Mystery toxic substance sickens Illinois prison staff and inmates

  • Published
Graham Correctional CenterImage source, Google Maps
Image caption,
Several prison staff members required medical treatment after exposure to an unknown substance at Graham Correctional Center

Several staff members at a prison in Illinois were sent to hospital this week after falling ill from an "unknown substance", the state Department of Corrections said.

Multiple prison inmates also required medical treatment.

The employees fell ill after responding to a medical incident with an inmate, according to the department.

The inmate "appeared to be under the influence of an unknown substance", a corrections spokesperson said.

The hazardous materials team with the Illinois State Police is currently investigating the incident at the John A Graham Correctional Center, a medium security adult male state prison in Hillsboro, around 50 miles (80km) from Springfield.

In total, 22 staff members were sent to hospital after employees responded to an inmate in severe distress on Wednesday afternoon, said Anders Lindall, director of public affairs for the American Federation of State, County and Municipal Employees Council 31.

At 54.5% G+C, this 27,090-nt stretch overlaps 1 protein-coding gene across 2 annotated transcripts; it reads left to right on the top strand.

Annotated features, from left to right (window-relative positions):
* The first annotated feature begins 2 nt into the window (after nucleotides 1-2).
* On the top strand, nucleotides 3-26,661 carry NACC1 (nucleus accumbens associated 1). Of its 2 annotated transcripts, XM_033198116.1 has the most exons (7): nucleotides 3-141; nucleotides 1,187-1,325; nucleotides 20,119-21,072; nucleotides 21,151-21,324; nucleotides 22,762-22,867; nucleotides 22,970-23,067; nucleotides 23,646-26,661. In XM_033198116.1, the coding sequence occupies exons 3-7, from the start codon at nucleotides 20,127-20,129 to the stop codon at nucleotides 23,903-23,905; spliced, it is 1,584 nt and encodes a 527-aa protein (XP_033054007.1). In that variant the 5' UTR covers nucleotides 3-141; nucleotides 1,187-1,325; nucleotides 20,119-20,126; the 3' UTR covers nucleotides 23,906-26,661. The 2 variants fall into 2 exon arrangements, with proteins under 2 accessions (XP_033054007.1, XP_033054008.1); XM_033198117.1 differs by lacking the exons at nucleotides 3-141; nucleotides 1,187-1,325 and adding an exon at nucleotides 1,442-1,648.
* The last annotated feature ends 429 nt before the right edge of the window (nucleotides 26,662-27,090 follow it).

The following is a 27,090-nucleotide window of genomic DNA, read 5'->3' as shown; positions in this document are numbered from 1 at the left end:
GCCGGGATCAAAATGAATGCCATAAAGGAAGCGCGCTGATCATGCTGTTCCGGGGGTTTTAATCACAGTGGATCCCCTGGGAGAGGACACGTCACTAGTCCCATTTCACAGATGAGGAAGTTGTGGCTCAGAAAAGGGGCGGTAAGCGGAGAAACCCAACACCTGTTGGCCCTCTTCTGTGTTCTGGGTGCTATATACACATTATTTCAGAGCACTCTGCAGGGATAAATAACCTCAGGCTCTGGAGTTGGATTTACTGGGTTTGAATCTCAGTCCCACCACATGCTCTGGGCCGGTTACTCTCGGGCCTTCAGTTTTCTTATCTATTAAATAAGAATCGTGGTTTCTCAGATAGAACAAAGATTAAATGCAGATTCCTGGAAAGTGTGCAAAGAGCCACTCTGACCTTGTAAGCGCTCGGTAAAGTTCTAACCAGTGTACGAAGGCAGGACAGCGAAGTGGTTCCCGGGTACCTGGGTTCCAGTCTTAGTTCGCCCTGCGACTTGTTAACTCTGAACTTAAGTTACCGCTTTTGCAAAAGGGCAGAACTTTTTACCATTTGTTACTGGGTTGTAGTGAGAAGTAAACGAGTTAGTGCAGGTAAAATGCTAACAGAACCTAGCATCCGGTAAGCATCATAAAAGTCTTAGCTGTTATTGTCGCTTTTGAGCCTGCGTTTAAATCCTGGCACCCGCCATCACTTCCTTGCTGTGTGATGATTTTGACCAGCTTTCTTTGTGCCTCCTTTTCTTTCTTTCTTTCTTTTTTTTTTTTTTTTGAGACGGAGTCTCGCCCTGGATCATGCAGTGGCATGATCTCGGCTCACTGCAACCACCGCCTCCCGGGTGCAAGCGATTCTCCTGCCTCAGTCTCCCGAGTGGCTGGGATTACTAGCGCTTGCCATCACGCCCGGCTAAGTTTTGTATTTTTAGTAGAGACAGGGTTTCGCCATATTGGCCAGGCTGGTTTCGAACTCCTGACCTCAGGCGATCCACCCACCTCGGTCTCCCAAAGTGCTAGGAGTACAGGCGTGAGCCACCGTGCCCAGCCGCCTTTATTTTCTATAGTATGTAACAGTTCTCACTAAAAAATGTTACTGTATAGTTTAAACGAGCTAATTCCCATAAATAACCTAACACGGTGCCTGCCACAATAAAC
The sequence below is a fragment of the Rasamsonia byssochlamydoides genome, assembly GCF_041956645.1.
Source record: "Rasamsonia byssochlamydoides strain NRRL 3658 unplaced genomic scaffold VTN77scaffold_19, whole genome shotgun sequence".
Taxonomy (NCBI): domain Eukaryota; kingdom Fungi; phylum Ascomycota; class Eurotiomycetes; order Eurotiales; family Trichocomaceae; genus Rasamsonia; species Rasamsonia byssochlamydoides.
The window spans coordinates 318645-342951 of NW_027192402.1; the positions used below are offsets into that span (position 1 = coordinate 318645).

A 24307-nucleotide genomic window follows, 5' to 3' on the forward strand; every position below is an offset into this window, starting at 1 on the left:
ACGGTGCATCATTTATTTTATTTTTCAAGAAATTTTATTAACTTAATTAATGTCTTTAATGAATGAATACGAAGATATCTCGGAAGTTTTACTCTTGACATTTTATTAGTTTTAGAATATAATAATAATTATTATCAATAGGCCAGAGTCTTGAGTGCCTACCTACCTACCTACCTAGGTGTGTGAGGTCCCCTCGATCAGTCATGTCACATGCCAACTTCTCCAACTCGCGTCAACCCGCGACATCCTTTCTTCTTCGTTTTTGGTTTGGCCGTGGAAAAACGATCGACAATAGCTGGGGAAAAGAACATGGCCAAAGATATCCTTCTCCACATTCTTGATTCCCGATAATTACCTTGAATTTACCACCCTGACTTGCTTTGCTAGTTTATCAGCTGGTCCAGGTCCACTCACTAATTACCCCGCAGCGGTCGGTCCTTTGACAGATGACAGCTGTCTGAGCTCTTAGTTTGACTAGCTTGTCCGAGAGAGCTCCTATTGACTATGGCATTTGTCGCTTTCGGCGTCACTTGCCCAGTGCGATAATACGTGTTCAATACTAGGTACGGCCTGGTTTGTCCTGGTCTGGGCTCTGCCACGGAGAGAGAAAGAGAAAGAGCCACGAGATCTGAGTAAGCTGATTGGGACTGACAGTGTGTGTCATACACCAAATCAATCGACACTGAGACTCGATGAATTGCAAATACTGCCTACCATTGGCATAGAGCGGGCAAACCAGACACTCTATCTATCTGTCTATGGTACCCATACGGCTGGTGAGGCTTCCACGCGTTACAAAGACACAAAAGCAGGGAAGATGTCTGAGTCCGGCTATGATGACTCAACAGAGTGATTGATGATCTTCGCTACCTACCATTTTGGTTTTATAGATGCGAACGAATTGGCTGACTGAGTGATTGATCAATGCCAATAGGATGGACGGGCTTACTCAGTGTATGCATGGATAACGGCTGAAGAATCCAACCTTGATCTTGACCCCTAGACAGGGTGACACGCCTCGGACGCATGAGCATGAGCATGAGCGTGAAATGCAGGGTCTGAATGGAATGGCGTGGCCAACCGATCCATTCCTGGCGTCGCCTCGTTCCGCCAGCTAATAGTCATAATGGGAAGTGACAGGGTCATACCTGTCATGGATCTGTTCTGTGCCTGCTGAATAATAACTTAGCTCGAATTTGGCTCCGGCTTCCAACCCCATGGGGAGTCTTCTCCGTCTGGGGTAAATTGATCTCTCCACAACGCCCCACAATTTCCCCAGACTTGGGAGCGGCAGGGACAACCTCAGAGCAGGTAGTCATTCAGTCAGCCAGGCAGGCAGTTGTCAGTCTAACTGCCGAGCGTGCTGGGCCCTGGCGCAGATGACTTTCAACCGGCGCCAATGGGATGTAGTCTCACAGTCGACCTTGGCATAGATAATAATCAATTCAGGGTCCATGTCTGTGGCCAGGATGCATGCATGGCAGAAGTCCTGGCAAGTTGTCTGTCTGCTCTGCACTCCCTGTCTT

The union represents prison employees.

Those who went to aid the inmate started to feel nauseated, lightheaded and dizzy very quickly, while some even vomited after exposure to "some sort of toxic substance", Mr Lindall told the BBC.

Officials do not know which substance caused the illnesses or how it arrived in the prison, he added.

All staff are stable and many have gone home, while some are being held for further testing to investigate the cause of the distress.

There was a union meeting at the time of the incident, which was halted so employees could assist prison staff who were affected, Mr Lindall said.

This is not the first time prison staff have fallen ill from harmful substances, he said.

He said prison employees have in the past been exposed to fentanyl when opening mail and have had to be treated with Naloxone, drug that can temporarily reverse overdose effects.

These types of incidents where contraband and toxic substances are smuggled into prisons through mail and by visitors are "on the rise", he said, adding the union had concerns about staffing shortages at Illinois facilities.

Related Topics